Surf’s up! Making Cat Tsunami – 7/2/14

Published on Wednesday, July 2nd, 2014

Surf’s up! Making Cat Tsunami

By Ryan Canuel, senior, Becker College


So, I’m sure that you’re already thinking to yourself “what the heck is a Cat Tsunami?” Well, a Cat Tsunami isn’t very different from the tsunami waves that you are accustomed to; the only difference really is that a Cat Tsunami is made entirely of thousands and thousands of cats.

Now, you’re probably wondering how a tsunami wave of cats is formed. It all started like any other day, except this was no ordinary day. It was Black Friday and sales could be found everywhere, but there was one sale to rule them all; a catnip sale. Immediately thousands of cats began to claw over one another trying to be the first to make it through the doors of Cat-Mart and purrrrchase some low priced premium gold-label catnip.

You play as Kai the surfing cat. Kai was quick to realize that being a part of a mass horde of cats wouldn’t get him any closer to his dearest desired catnip, so he came up with the one thing he must do to be first to the store. He must surf the waves of cats!

cattsun2This idea spawned from a number of ideas all created in a brainstorming session at the beginning of MassDiGI’s Summer Innovation Program to make a game about cats, crazy huh? The team of people you can blame for creating this are:

  • Lili Sun, MIT – Lead Programmer
  • Matt Metzger, UMass Lowell – Build Manager & UI Programmer
  • Paige Coblentz, RISD – Art Director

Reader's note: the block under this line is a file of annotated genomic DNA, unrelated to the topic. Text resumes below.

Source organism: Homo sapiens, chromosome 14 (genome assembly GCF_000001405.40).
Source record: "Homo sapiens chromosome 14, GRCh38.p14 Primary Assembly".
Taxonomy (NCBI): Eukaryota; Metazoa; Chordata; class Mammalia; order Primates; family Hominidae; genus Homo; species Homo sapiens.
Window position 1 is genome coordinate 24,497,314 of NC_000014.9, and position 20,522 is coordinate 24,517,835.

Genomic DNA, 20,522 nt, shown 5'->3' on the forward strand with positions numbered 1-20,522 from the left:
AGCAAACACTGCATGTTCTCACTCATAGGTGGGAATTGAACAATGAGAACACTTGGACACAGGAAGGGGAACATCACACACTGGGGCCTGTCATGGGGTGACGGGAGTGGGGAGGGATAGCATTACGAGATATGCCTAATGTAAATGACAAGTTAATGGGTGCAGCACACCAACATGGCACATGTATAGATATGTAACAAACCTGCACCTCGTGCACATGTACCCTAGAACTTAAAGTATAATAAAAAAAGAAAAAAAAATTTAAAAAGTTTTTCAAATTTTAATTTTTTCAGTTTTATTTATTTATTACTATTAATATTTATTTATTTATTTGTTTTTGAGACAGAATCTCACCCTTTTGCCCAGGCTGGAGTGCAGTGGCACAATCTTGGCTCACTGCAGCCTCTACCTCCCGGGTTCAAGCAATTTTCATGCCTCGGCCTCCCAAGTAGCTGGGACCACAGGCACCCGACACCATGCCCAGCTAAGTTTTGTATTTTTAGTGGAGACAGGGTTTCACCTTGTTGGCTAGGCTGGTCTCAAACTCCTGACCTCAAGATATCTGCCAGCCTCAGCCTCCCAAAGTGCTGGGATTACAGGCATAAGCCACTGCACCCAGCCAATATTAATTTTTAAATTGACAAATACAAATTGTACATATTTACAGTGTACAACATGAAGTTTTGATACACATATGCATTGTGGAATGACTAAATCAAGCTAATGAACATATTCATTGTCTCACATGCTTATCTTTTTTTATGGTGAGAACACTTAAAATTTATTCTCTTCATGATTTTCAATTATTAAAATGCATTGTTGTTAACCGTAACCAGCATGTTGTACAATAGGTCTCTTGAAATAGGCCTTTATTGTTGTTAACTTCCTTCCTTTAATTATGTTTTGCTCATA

• Aislynn Kilgore, Hampshire College – Lead 3D Artist & Animator
  • Renzo Heredia, Berklee College of Music – Composer & Sound Designer
  • Ryan Canuel, Becker College – Producer, UI Artist, & Lead Designer (also, the person to blame for writing this)

I’m amazed every time that I look at where we were compared to where we are now. In these few weeks we have progressed from little more than a title and crazy concept to a fully-fledged and functional game, and that is absolutely amazing. It’s wonderfully satisfying to be able to see someone pick up the game you were a part of making and see them smile, laugh, and become slowly more and more frustrated with virtual seagulls.

The amount of work that goes into creating a game is something a person playing can easily overlook, but the amount of time everyone here puts into their games proves that it has to be a labor of love. Working a 40 hour week, implementing things on the side, showcasing the game at events in Boston on the weekends; are all things done to achieve the goal of developing a game we can all be proud to say is something that we made.

We have reached the stage now where we are constantly getting feedback on Cat Tsunami and what can be done to improve it, and while after working on your game for a long time it can be hard to hear what you’re doing wrong it’s also enormously beneficial as a step towards releasing a final well-polished project. We’ve already begun making changes this week in response to feedback that we’ve received, and will continue to do so into the next few weeks remaining. One of the best parts of developing a game is how interesting it is to watch as the game evolves to meet player’s feedback and become something they enjoy playing as much as we enjoy making it.

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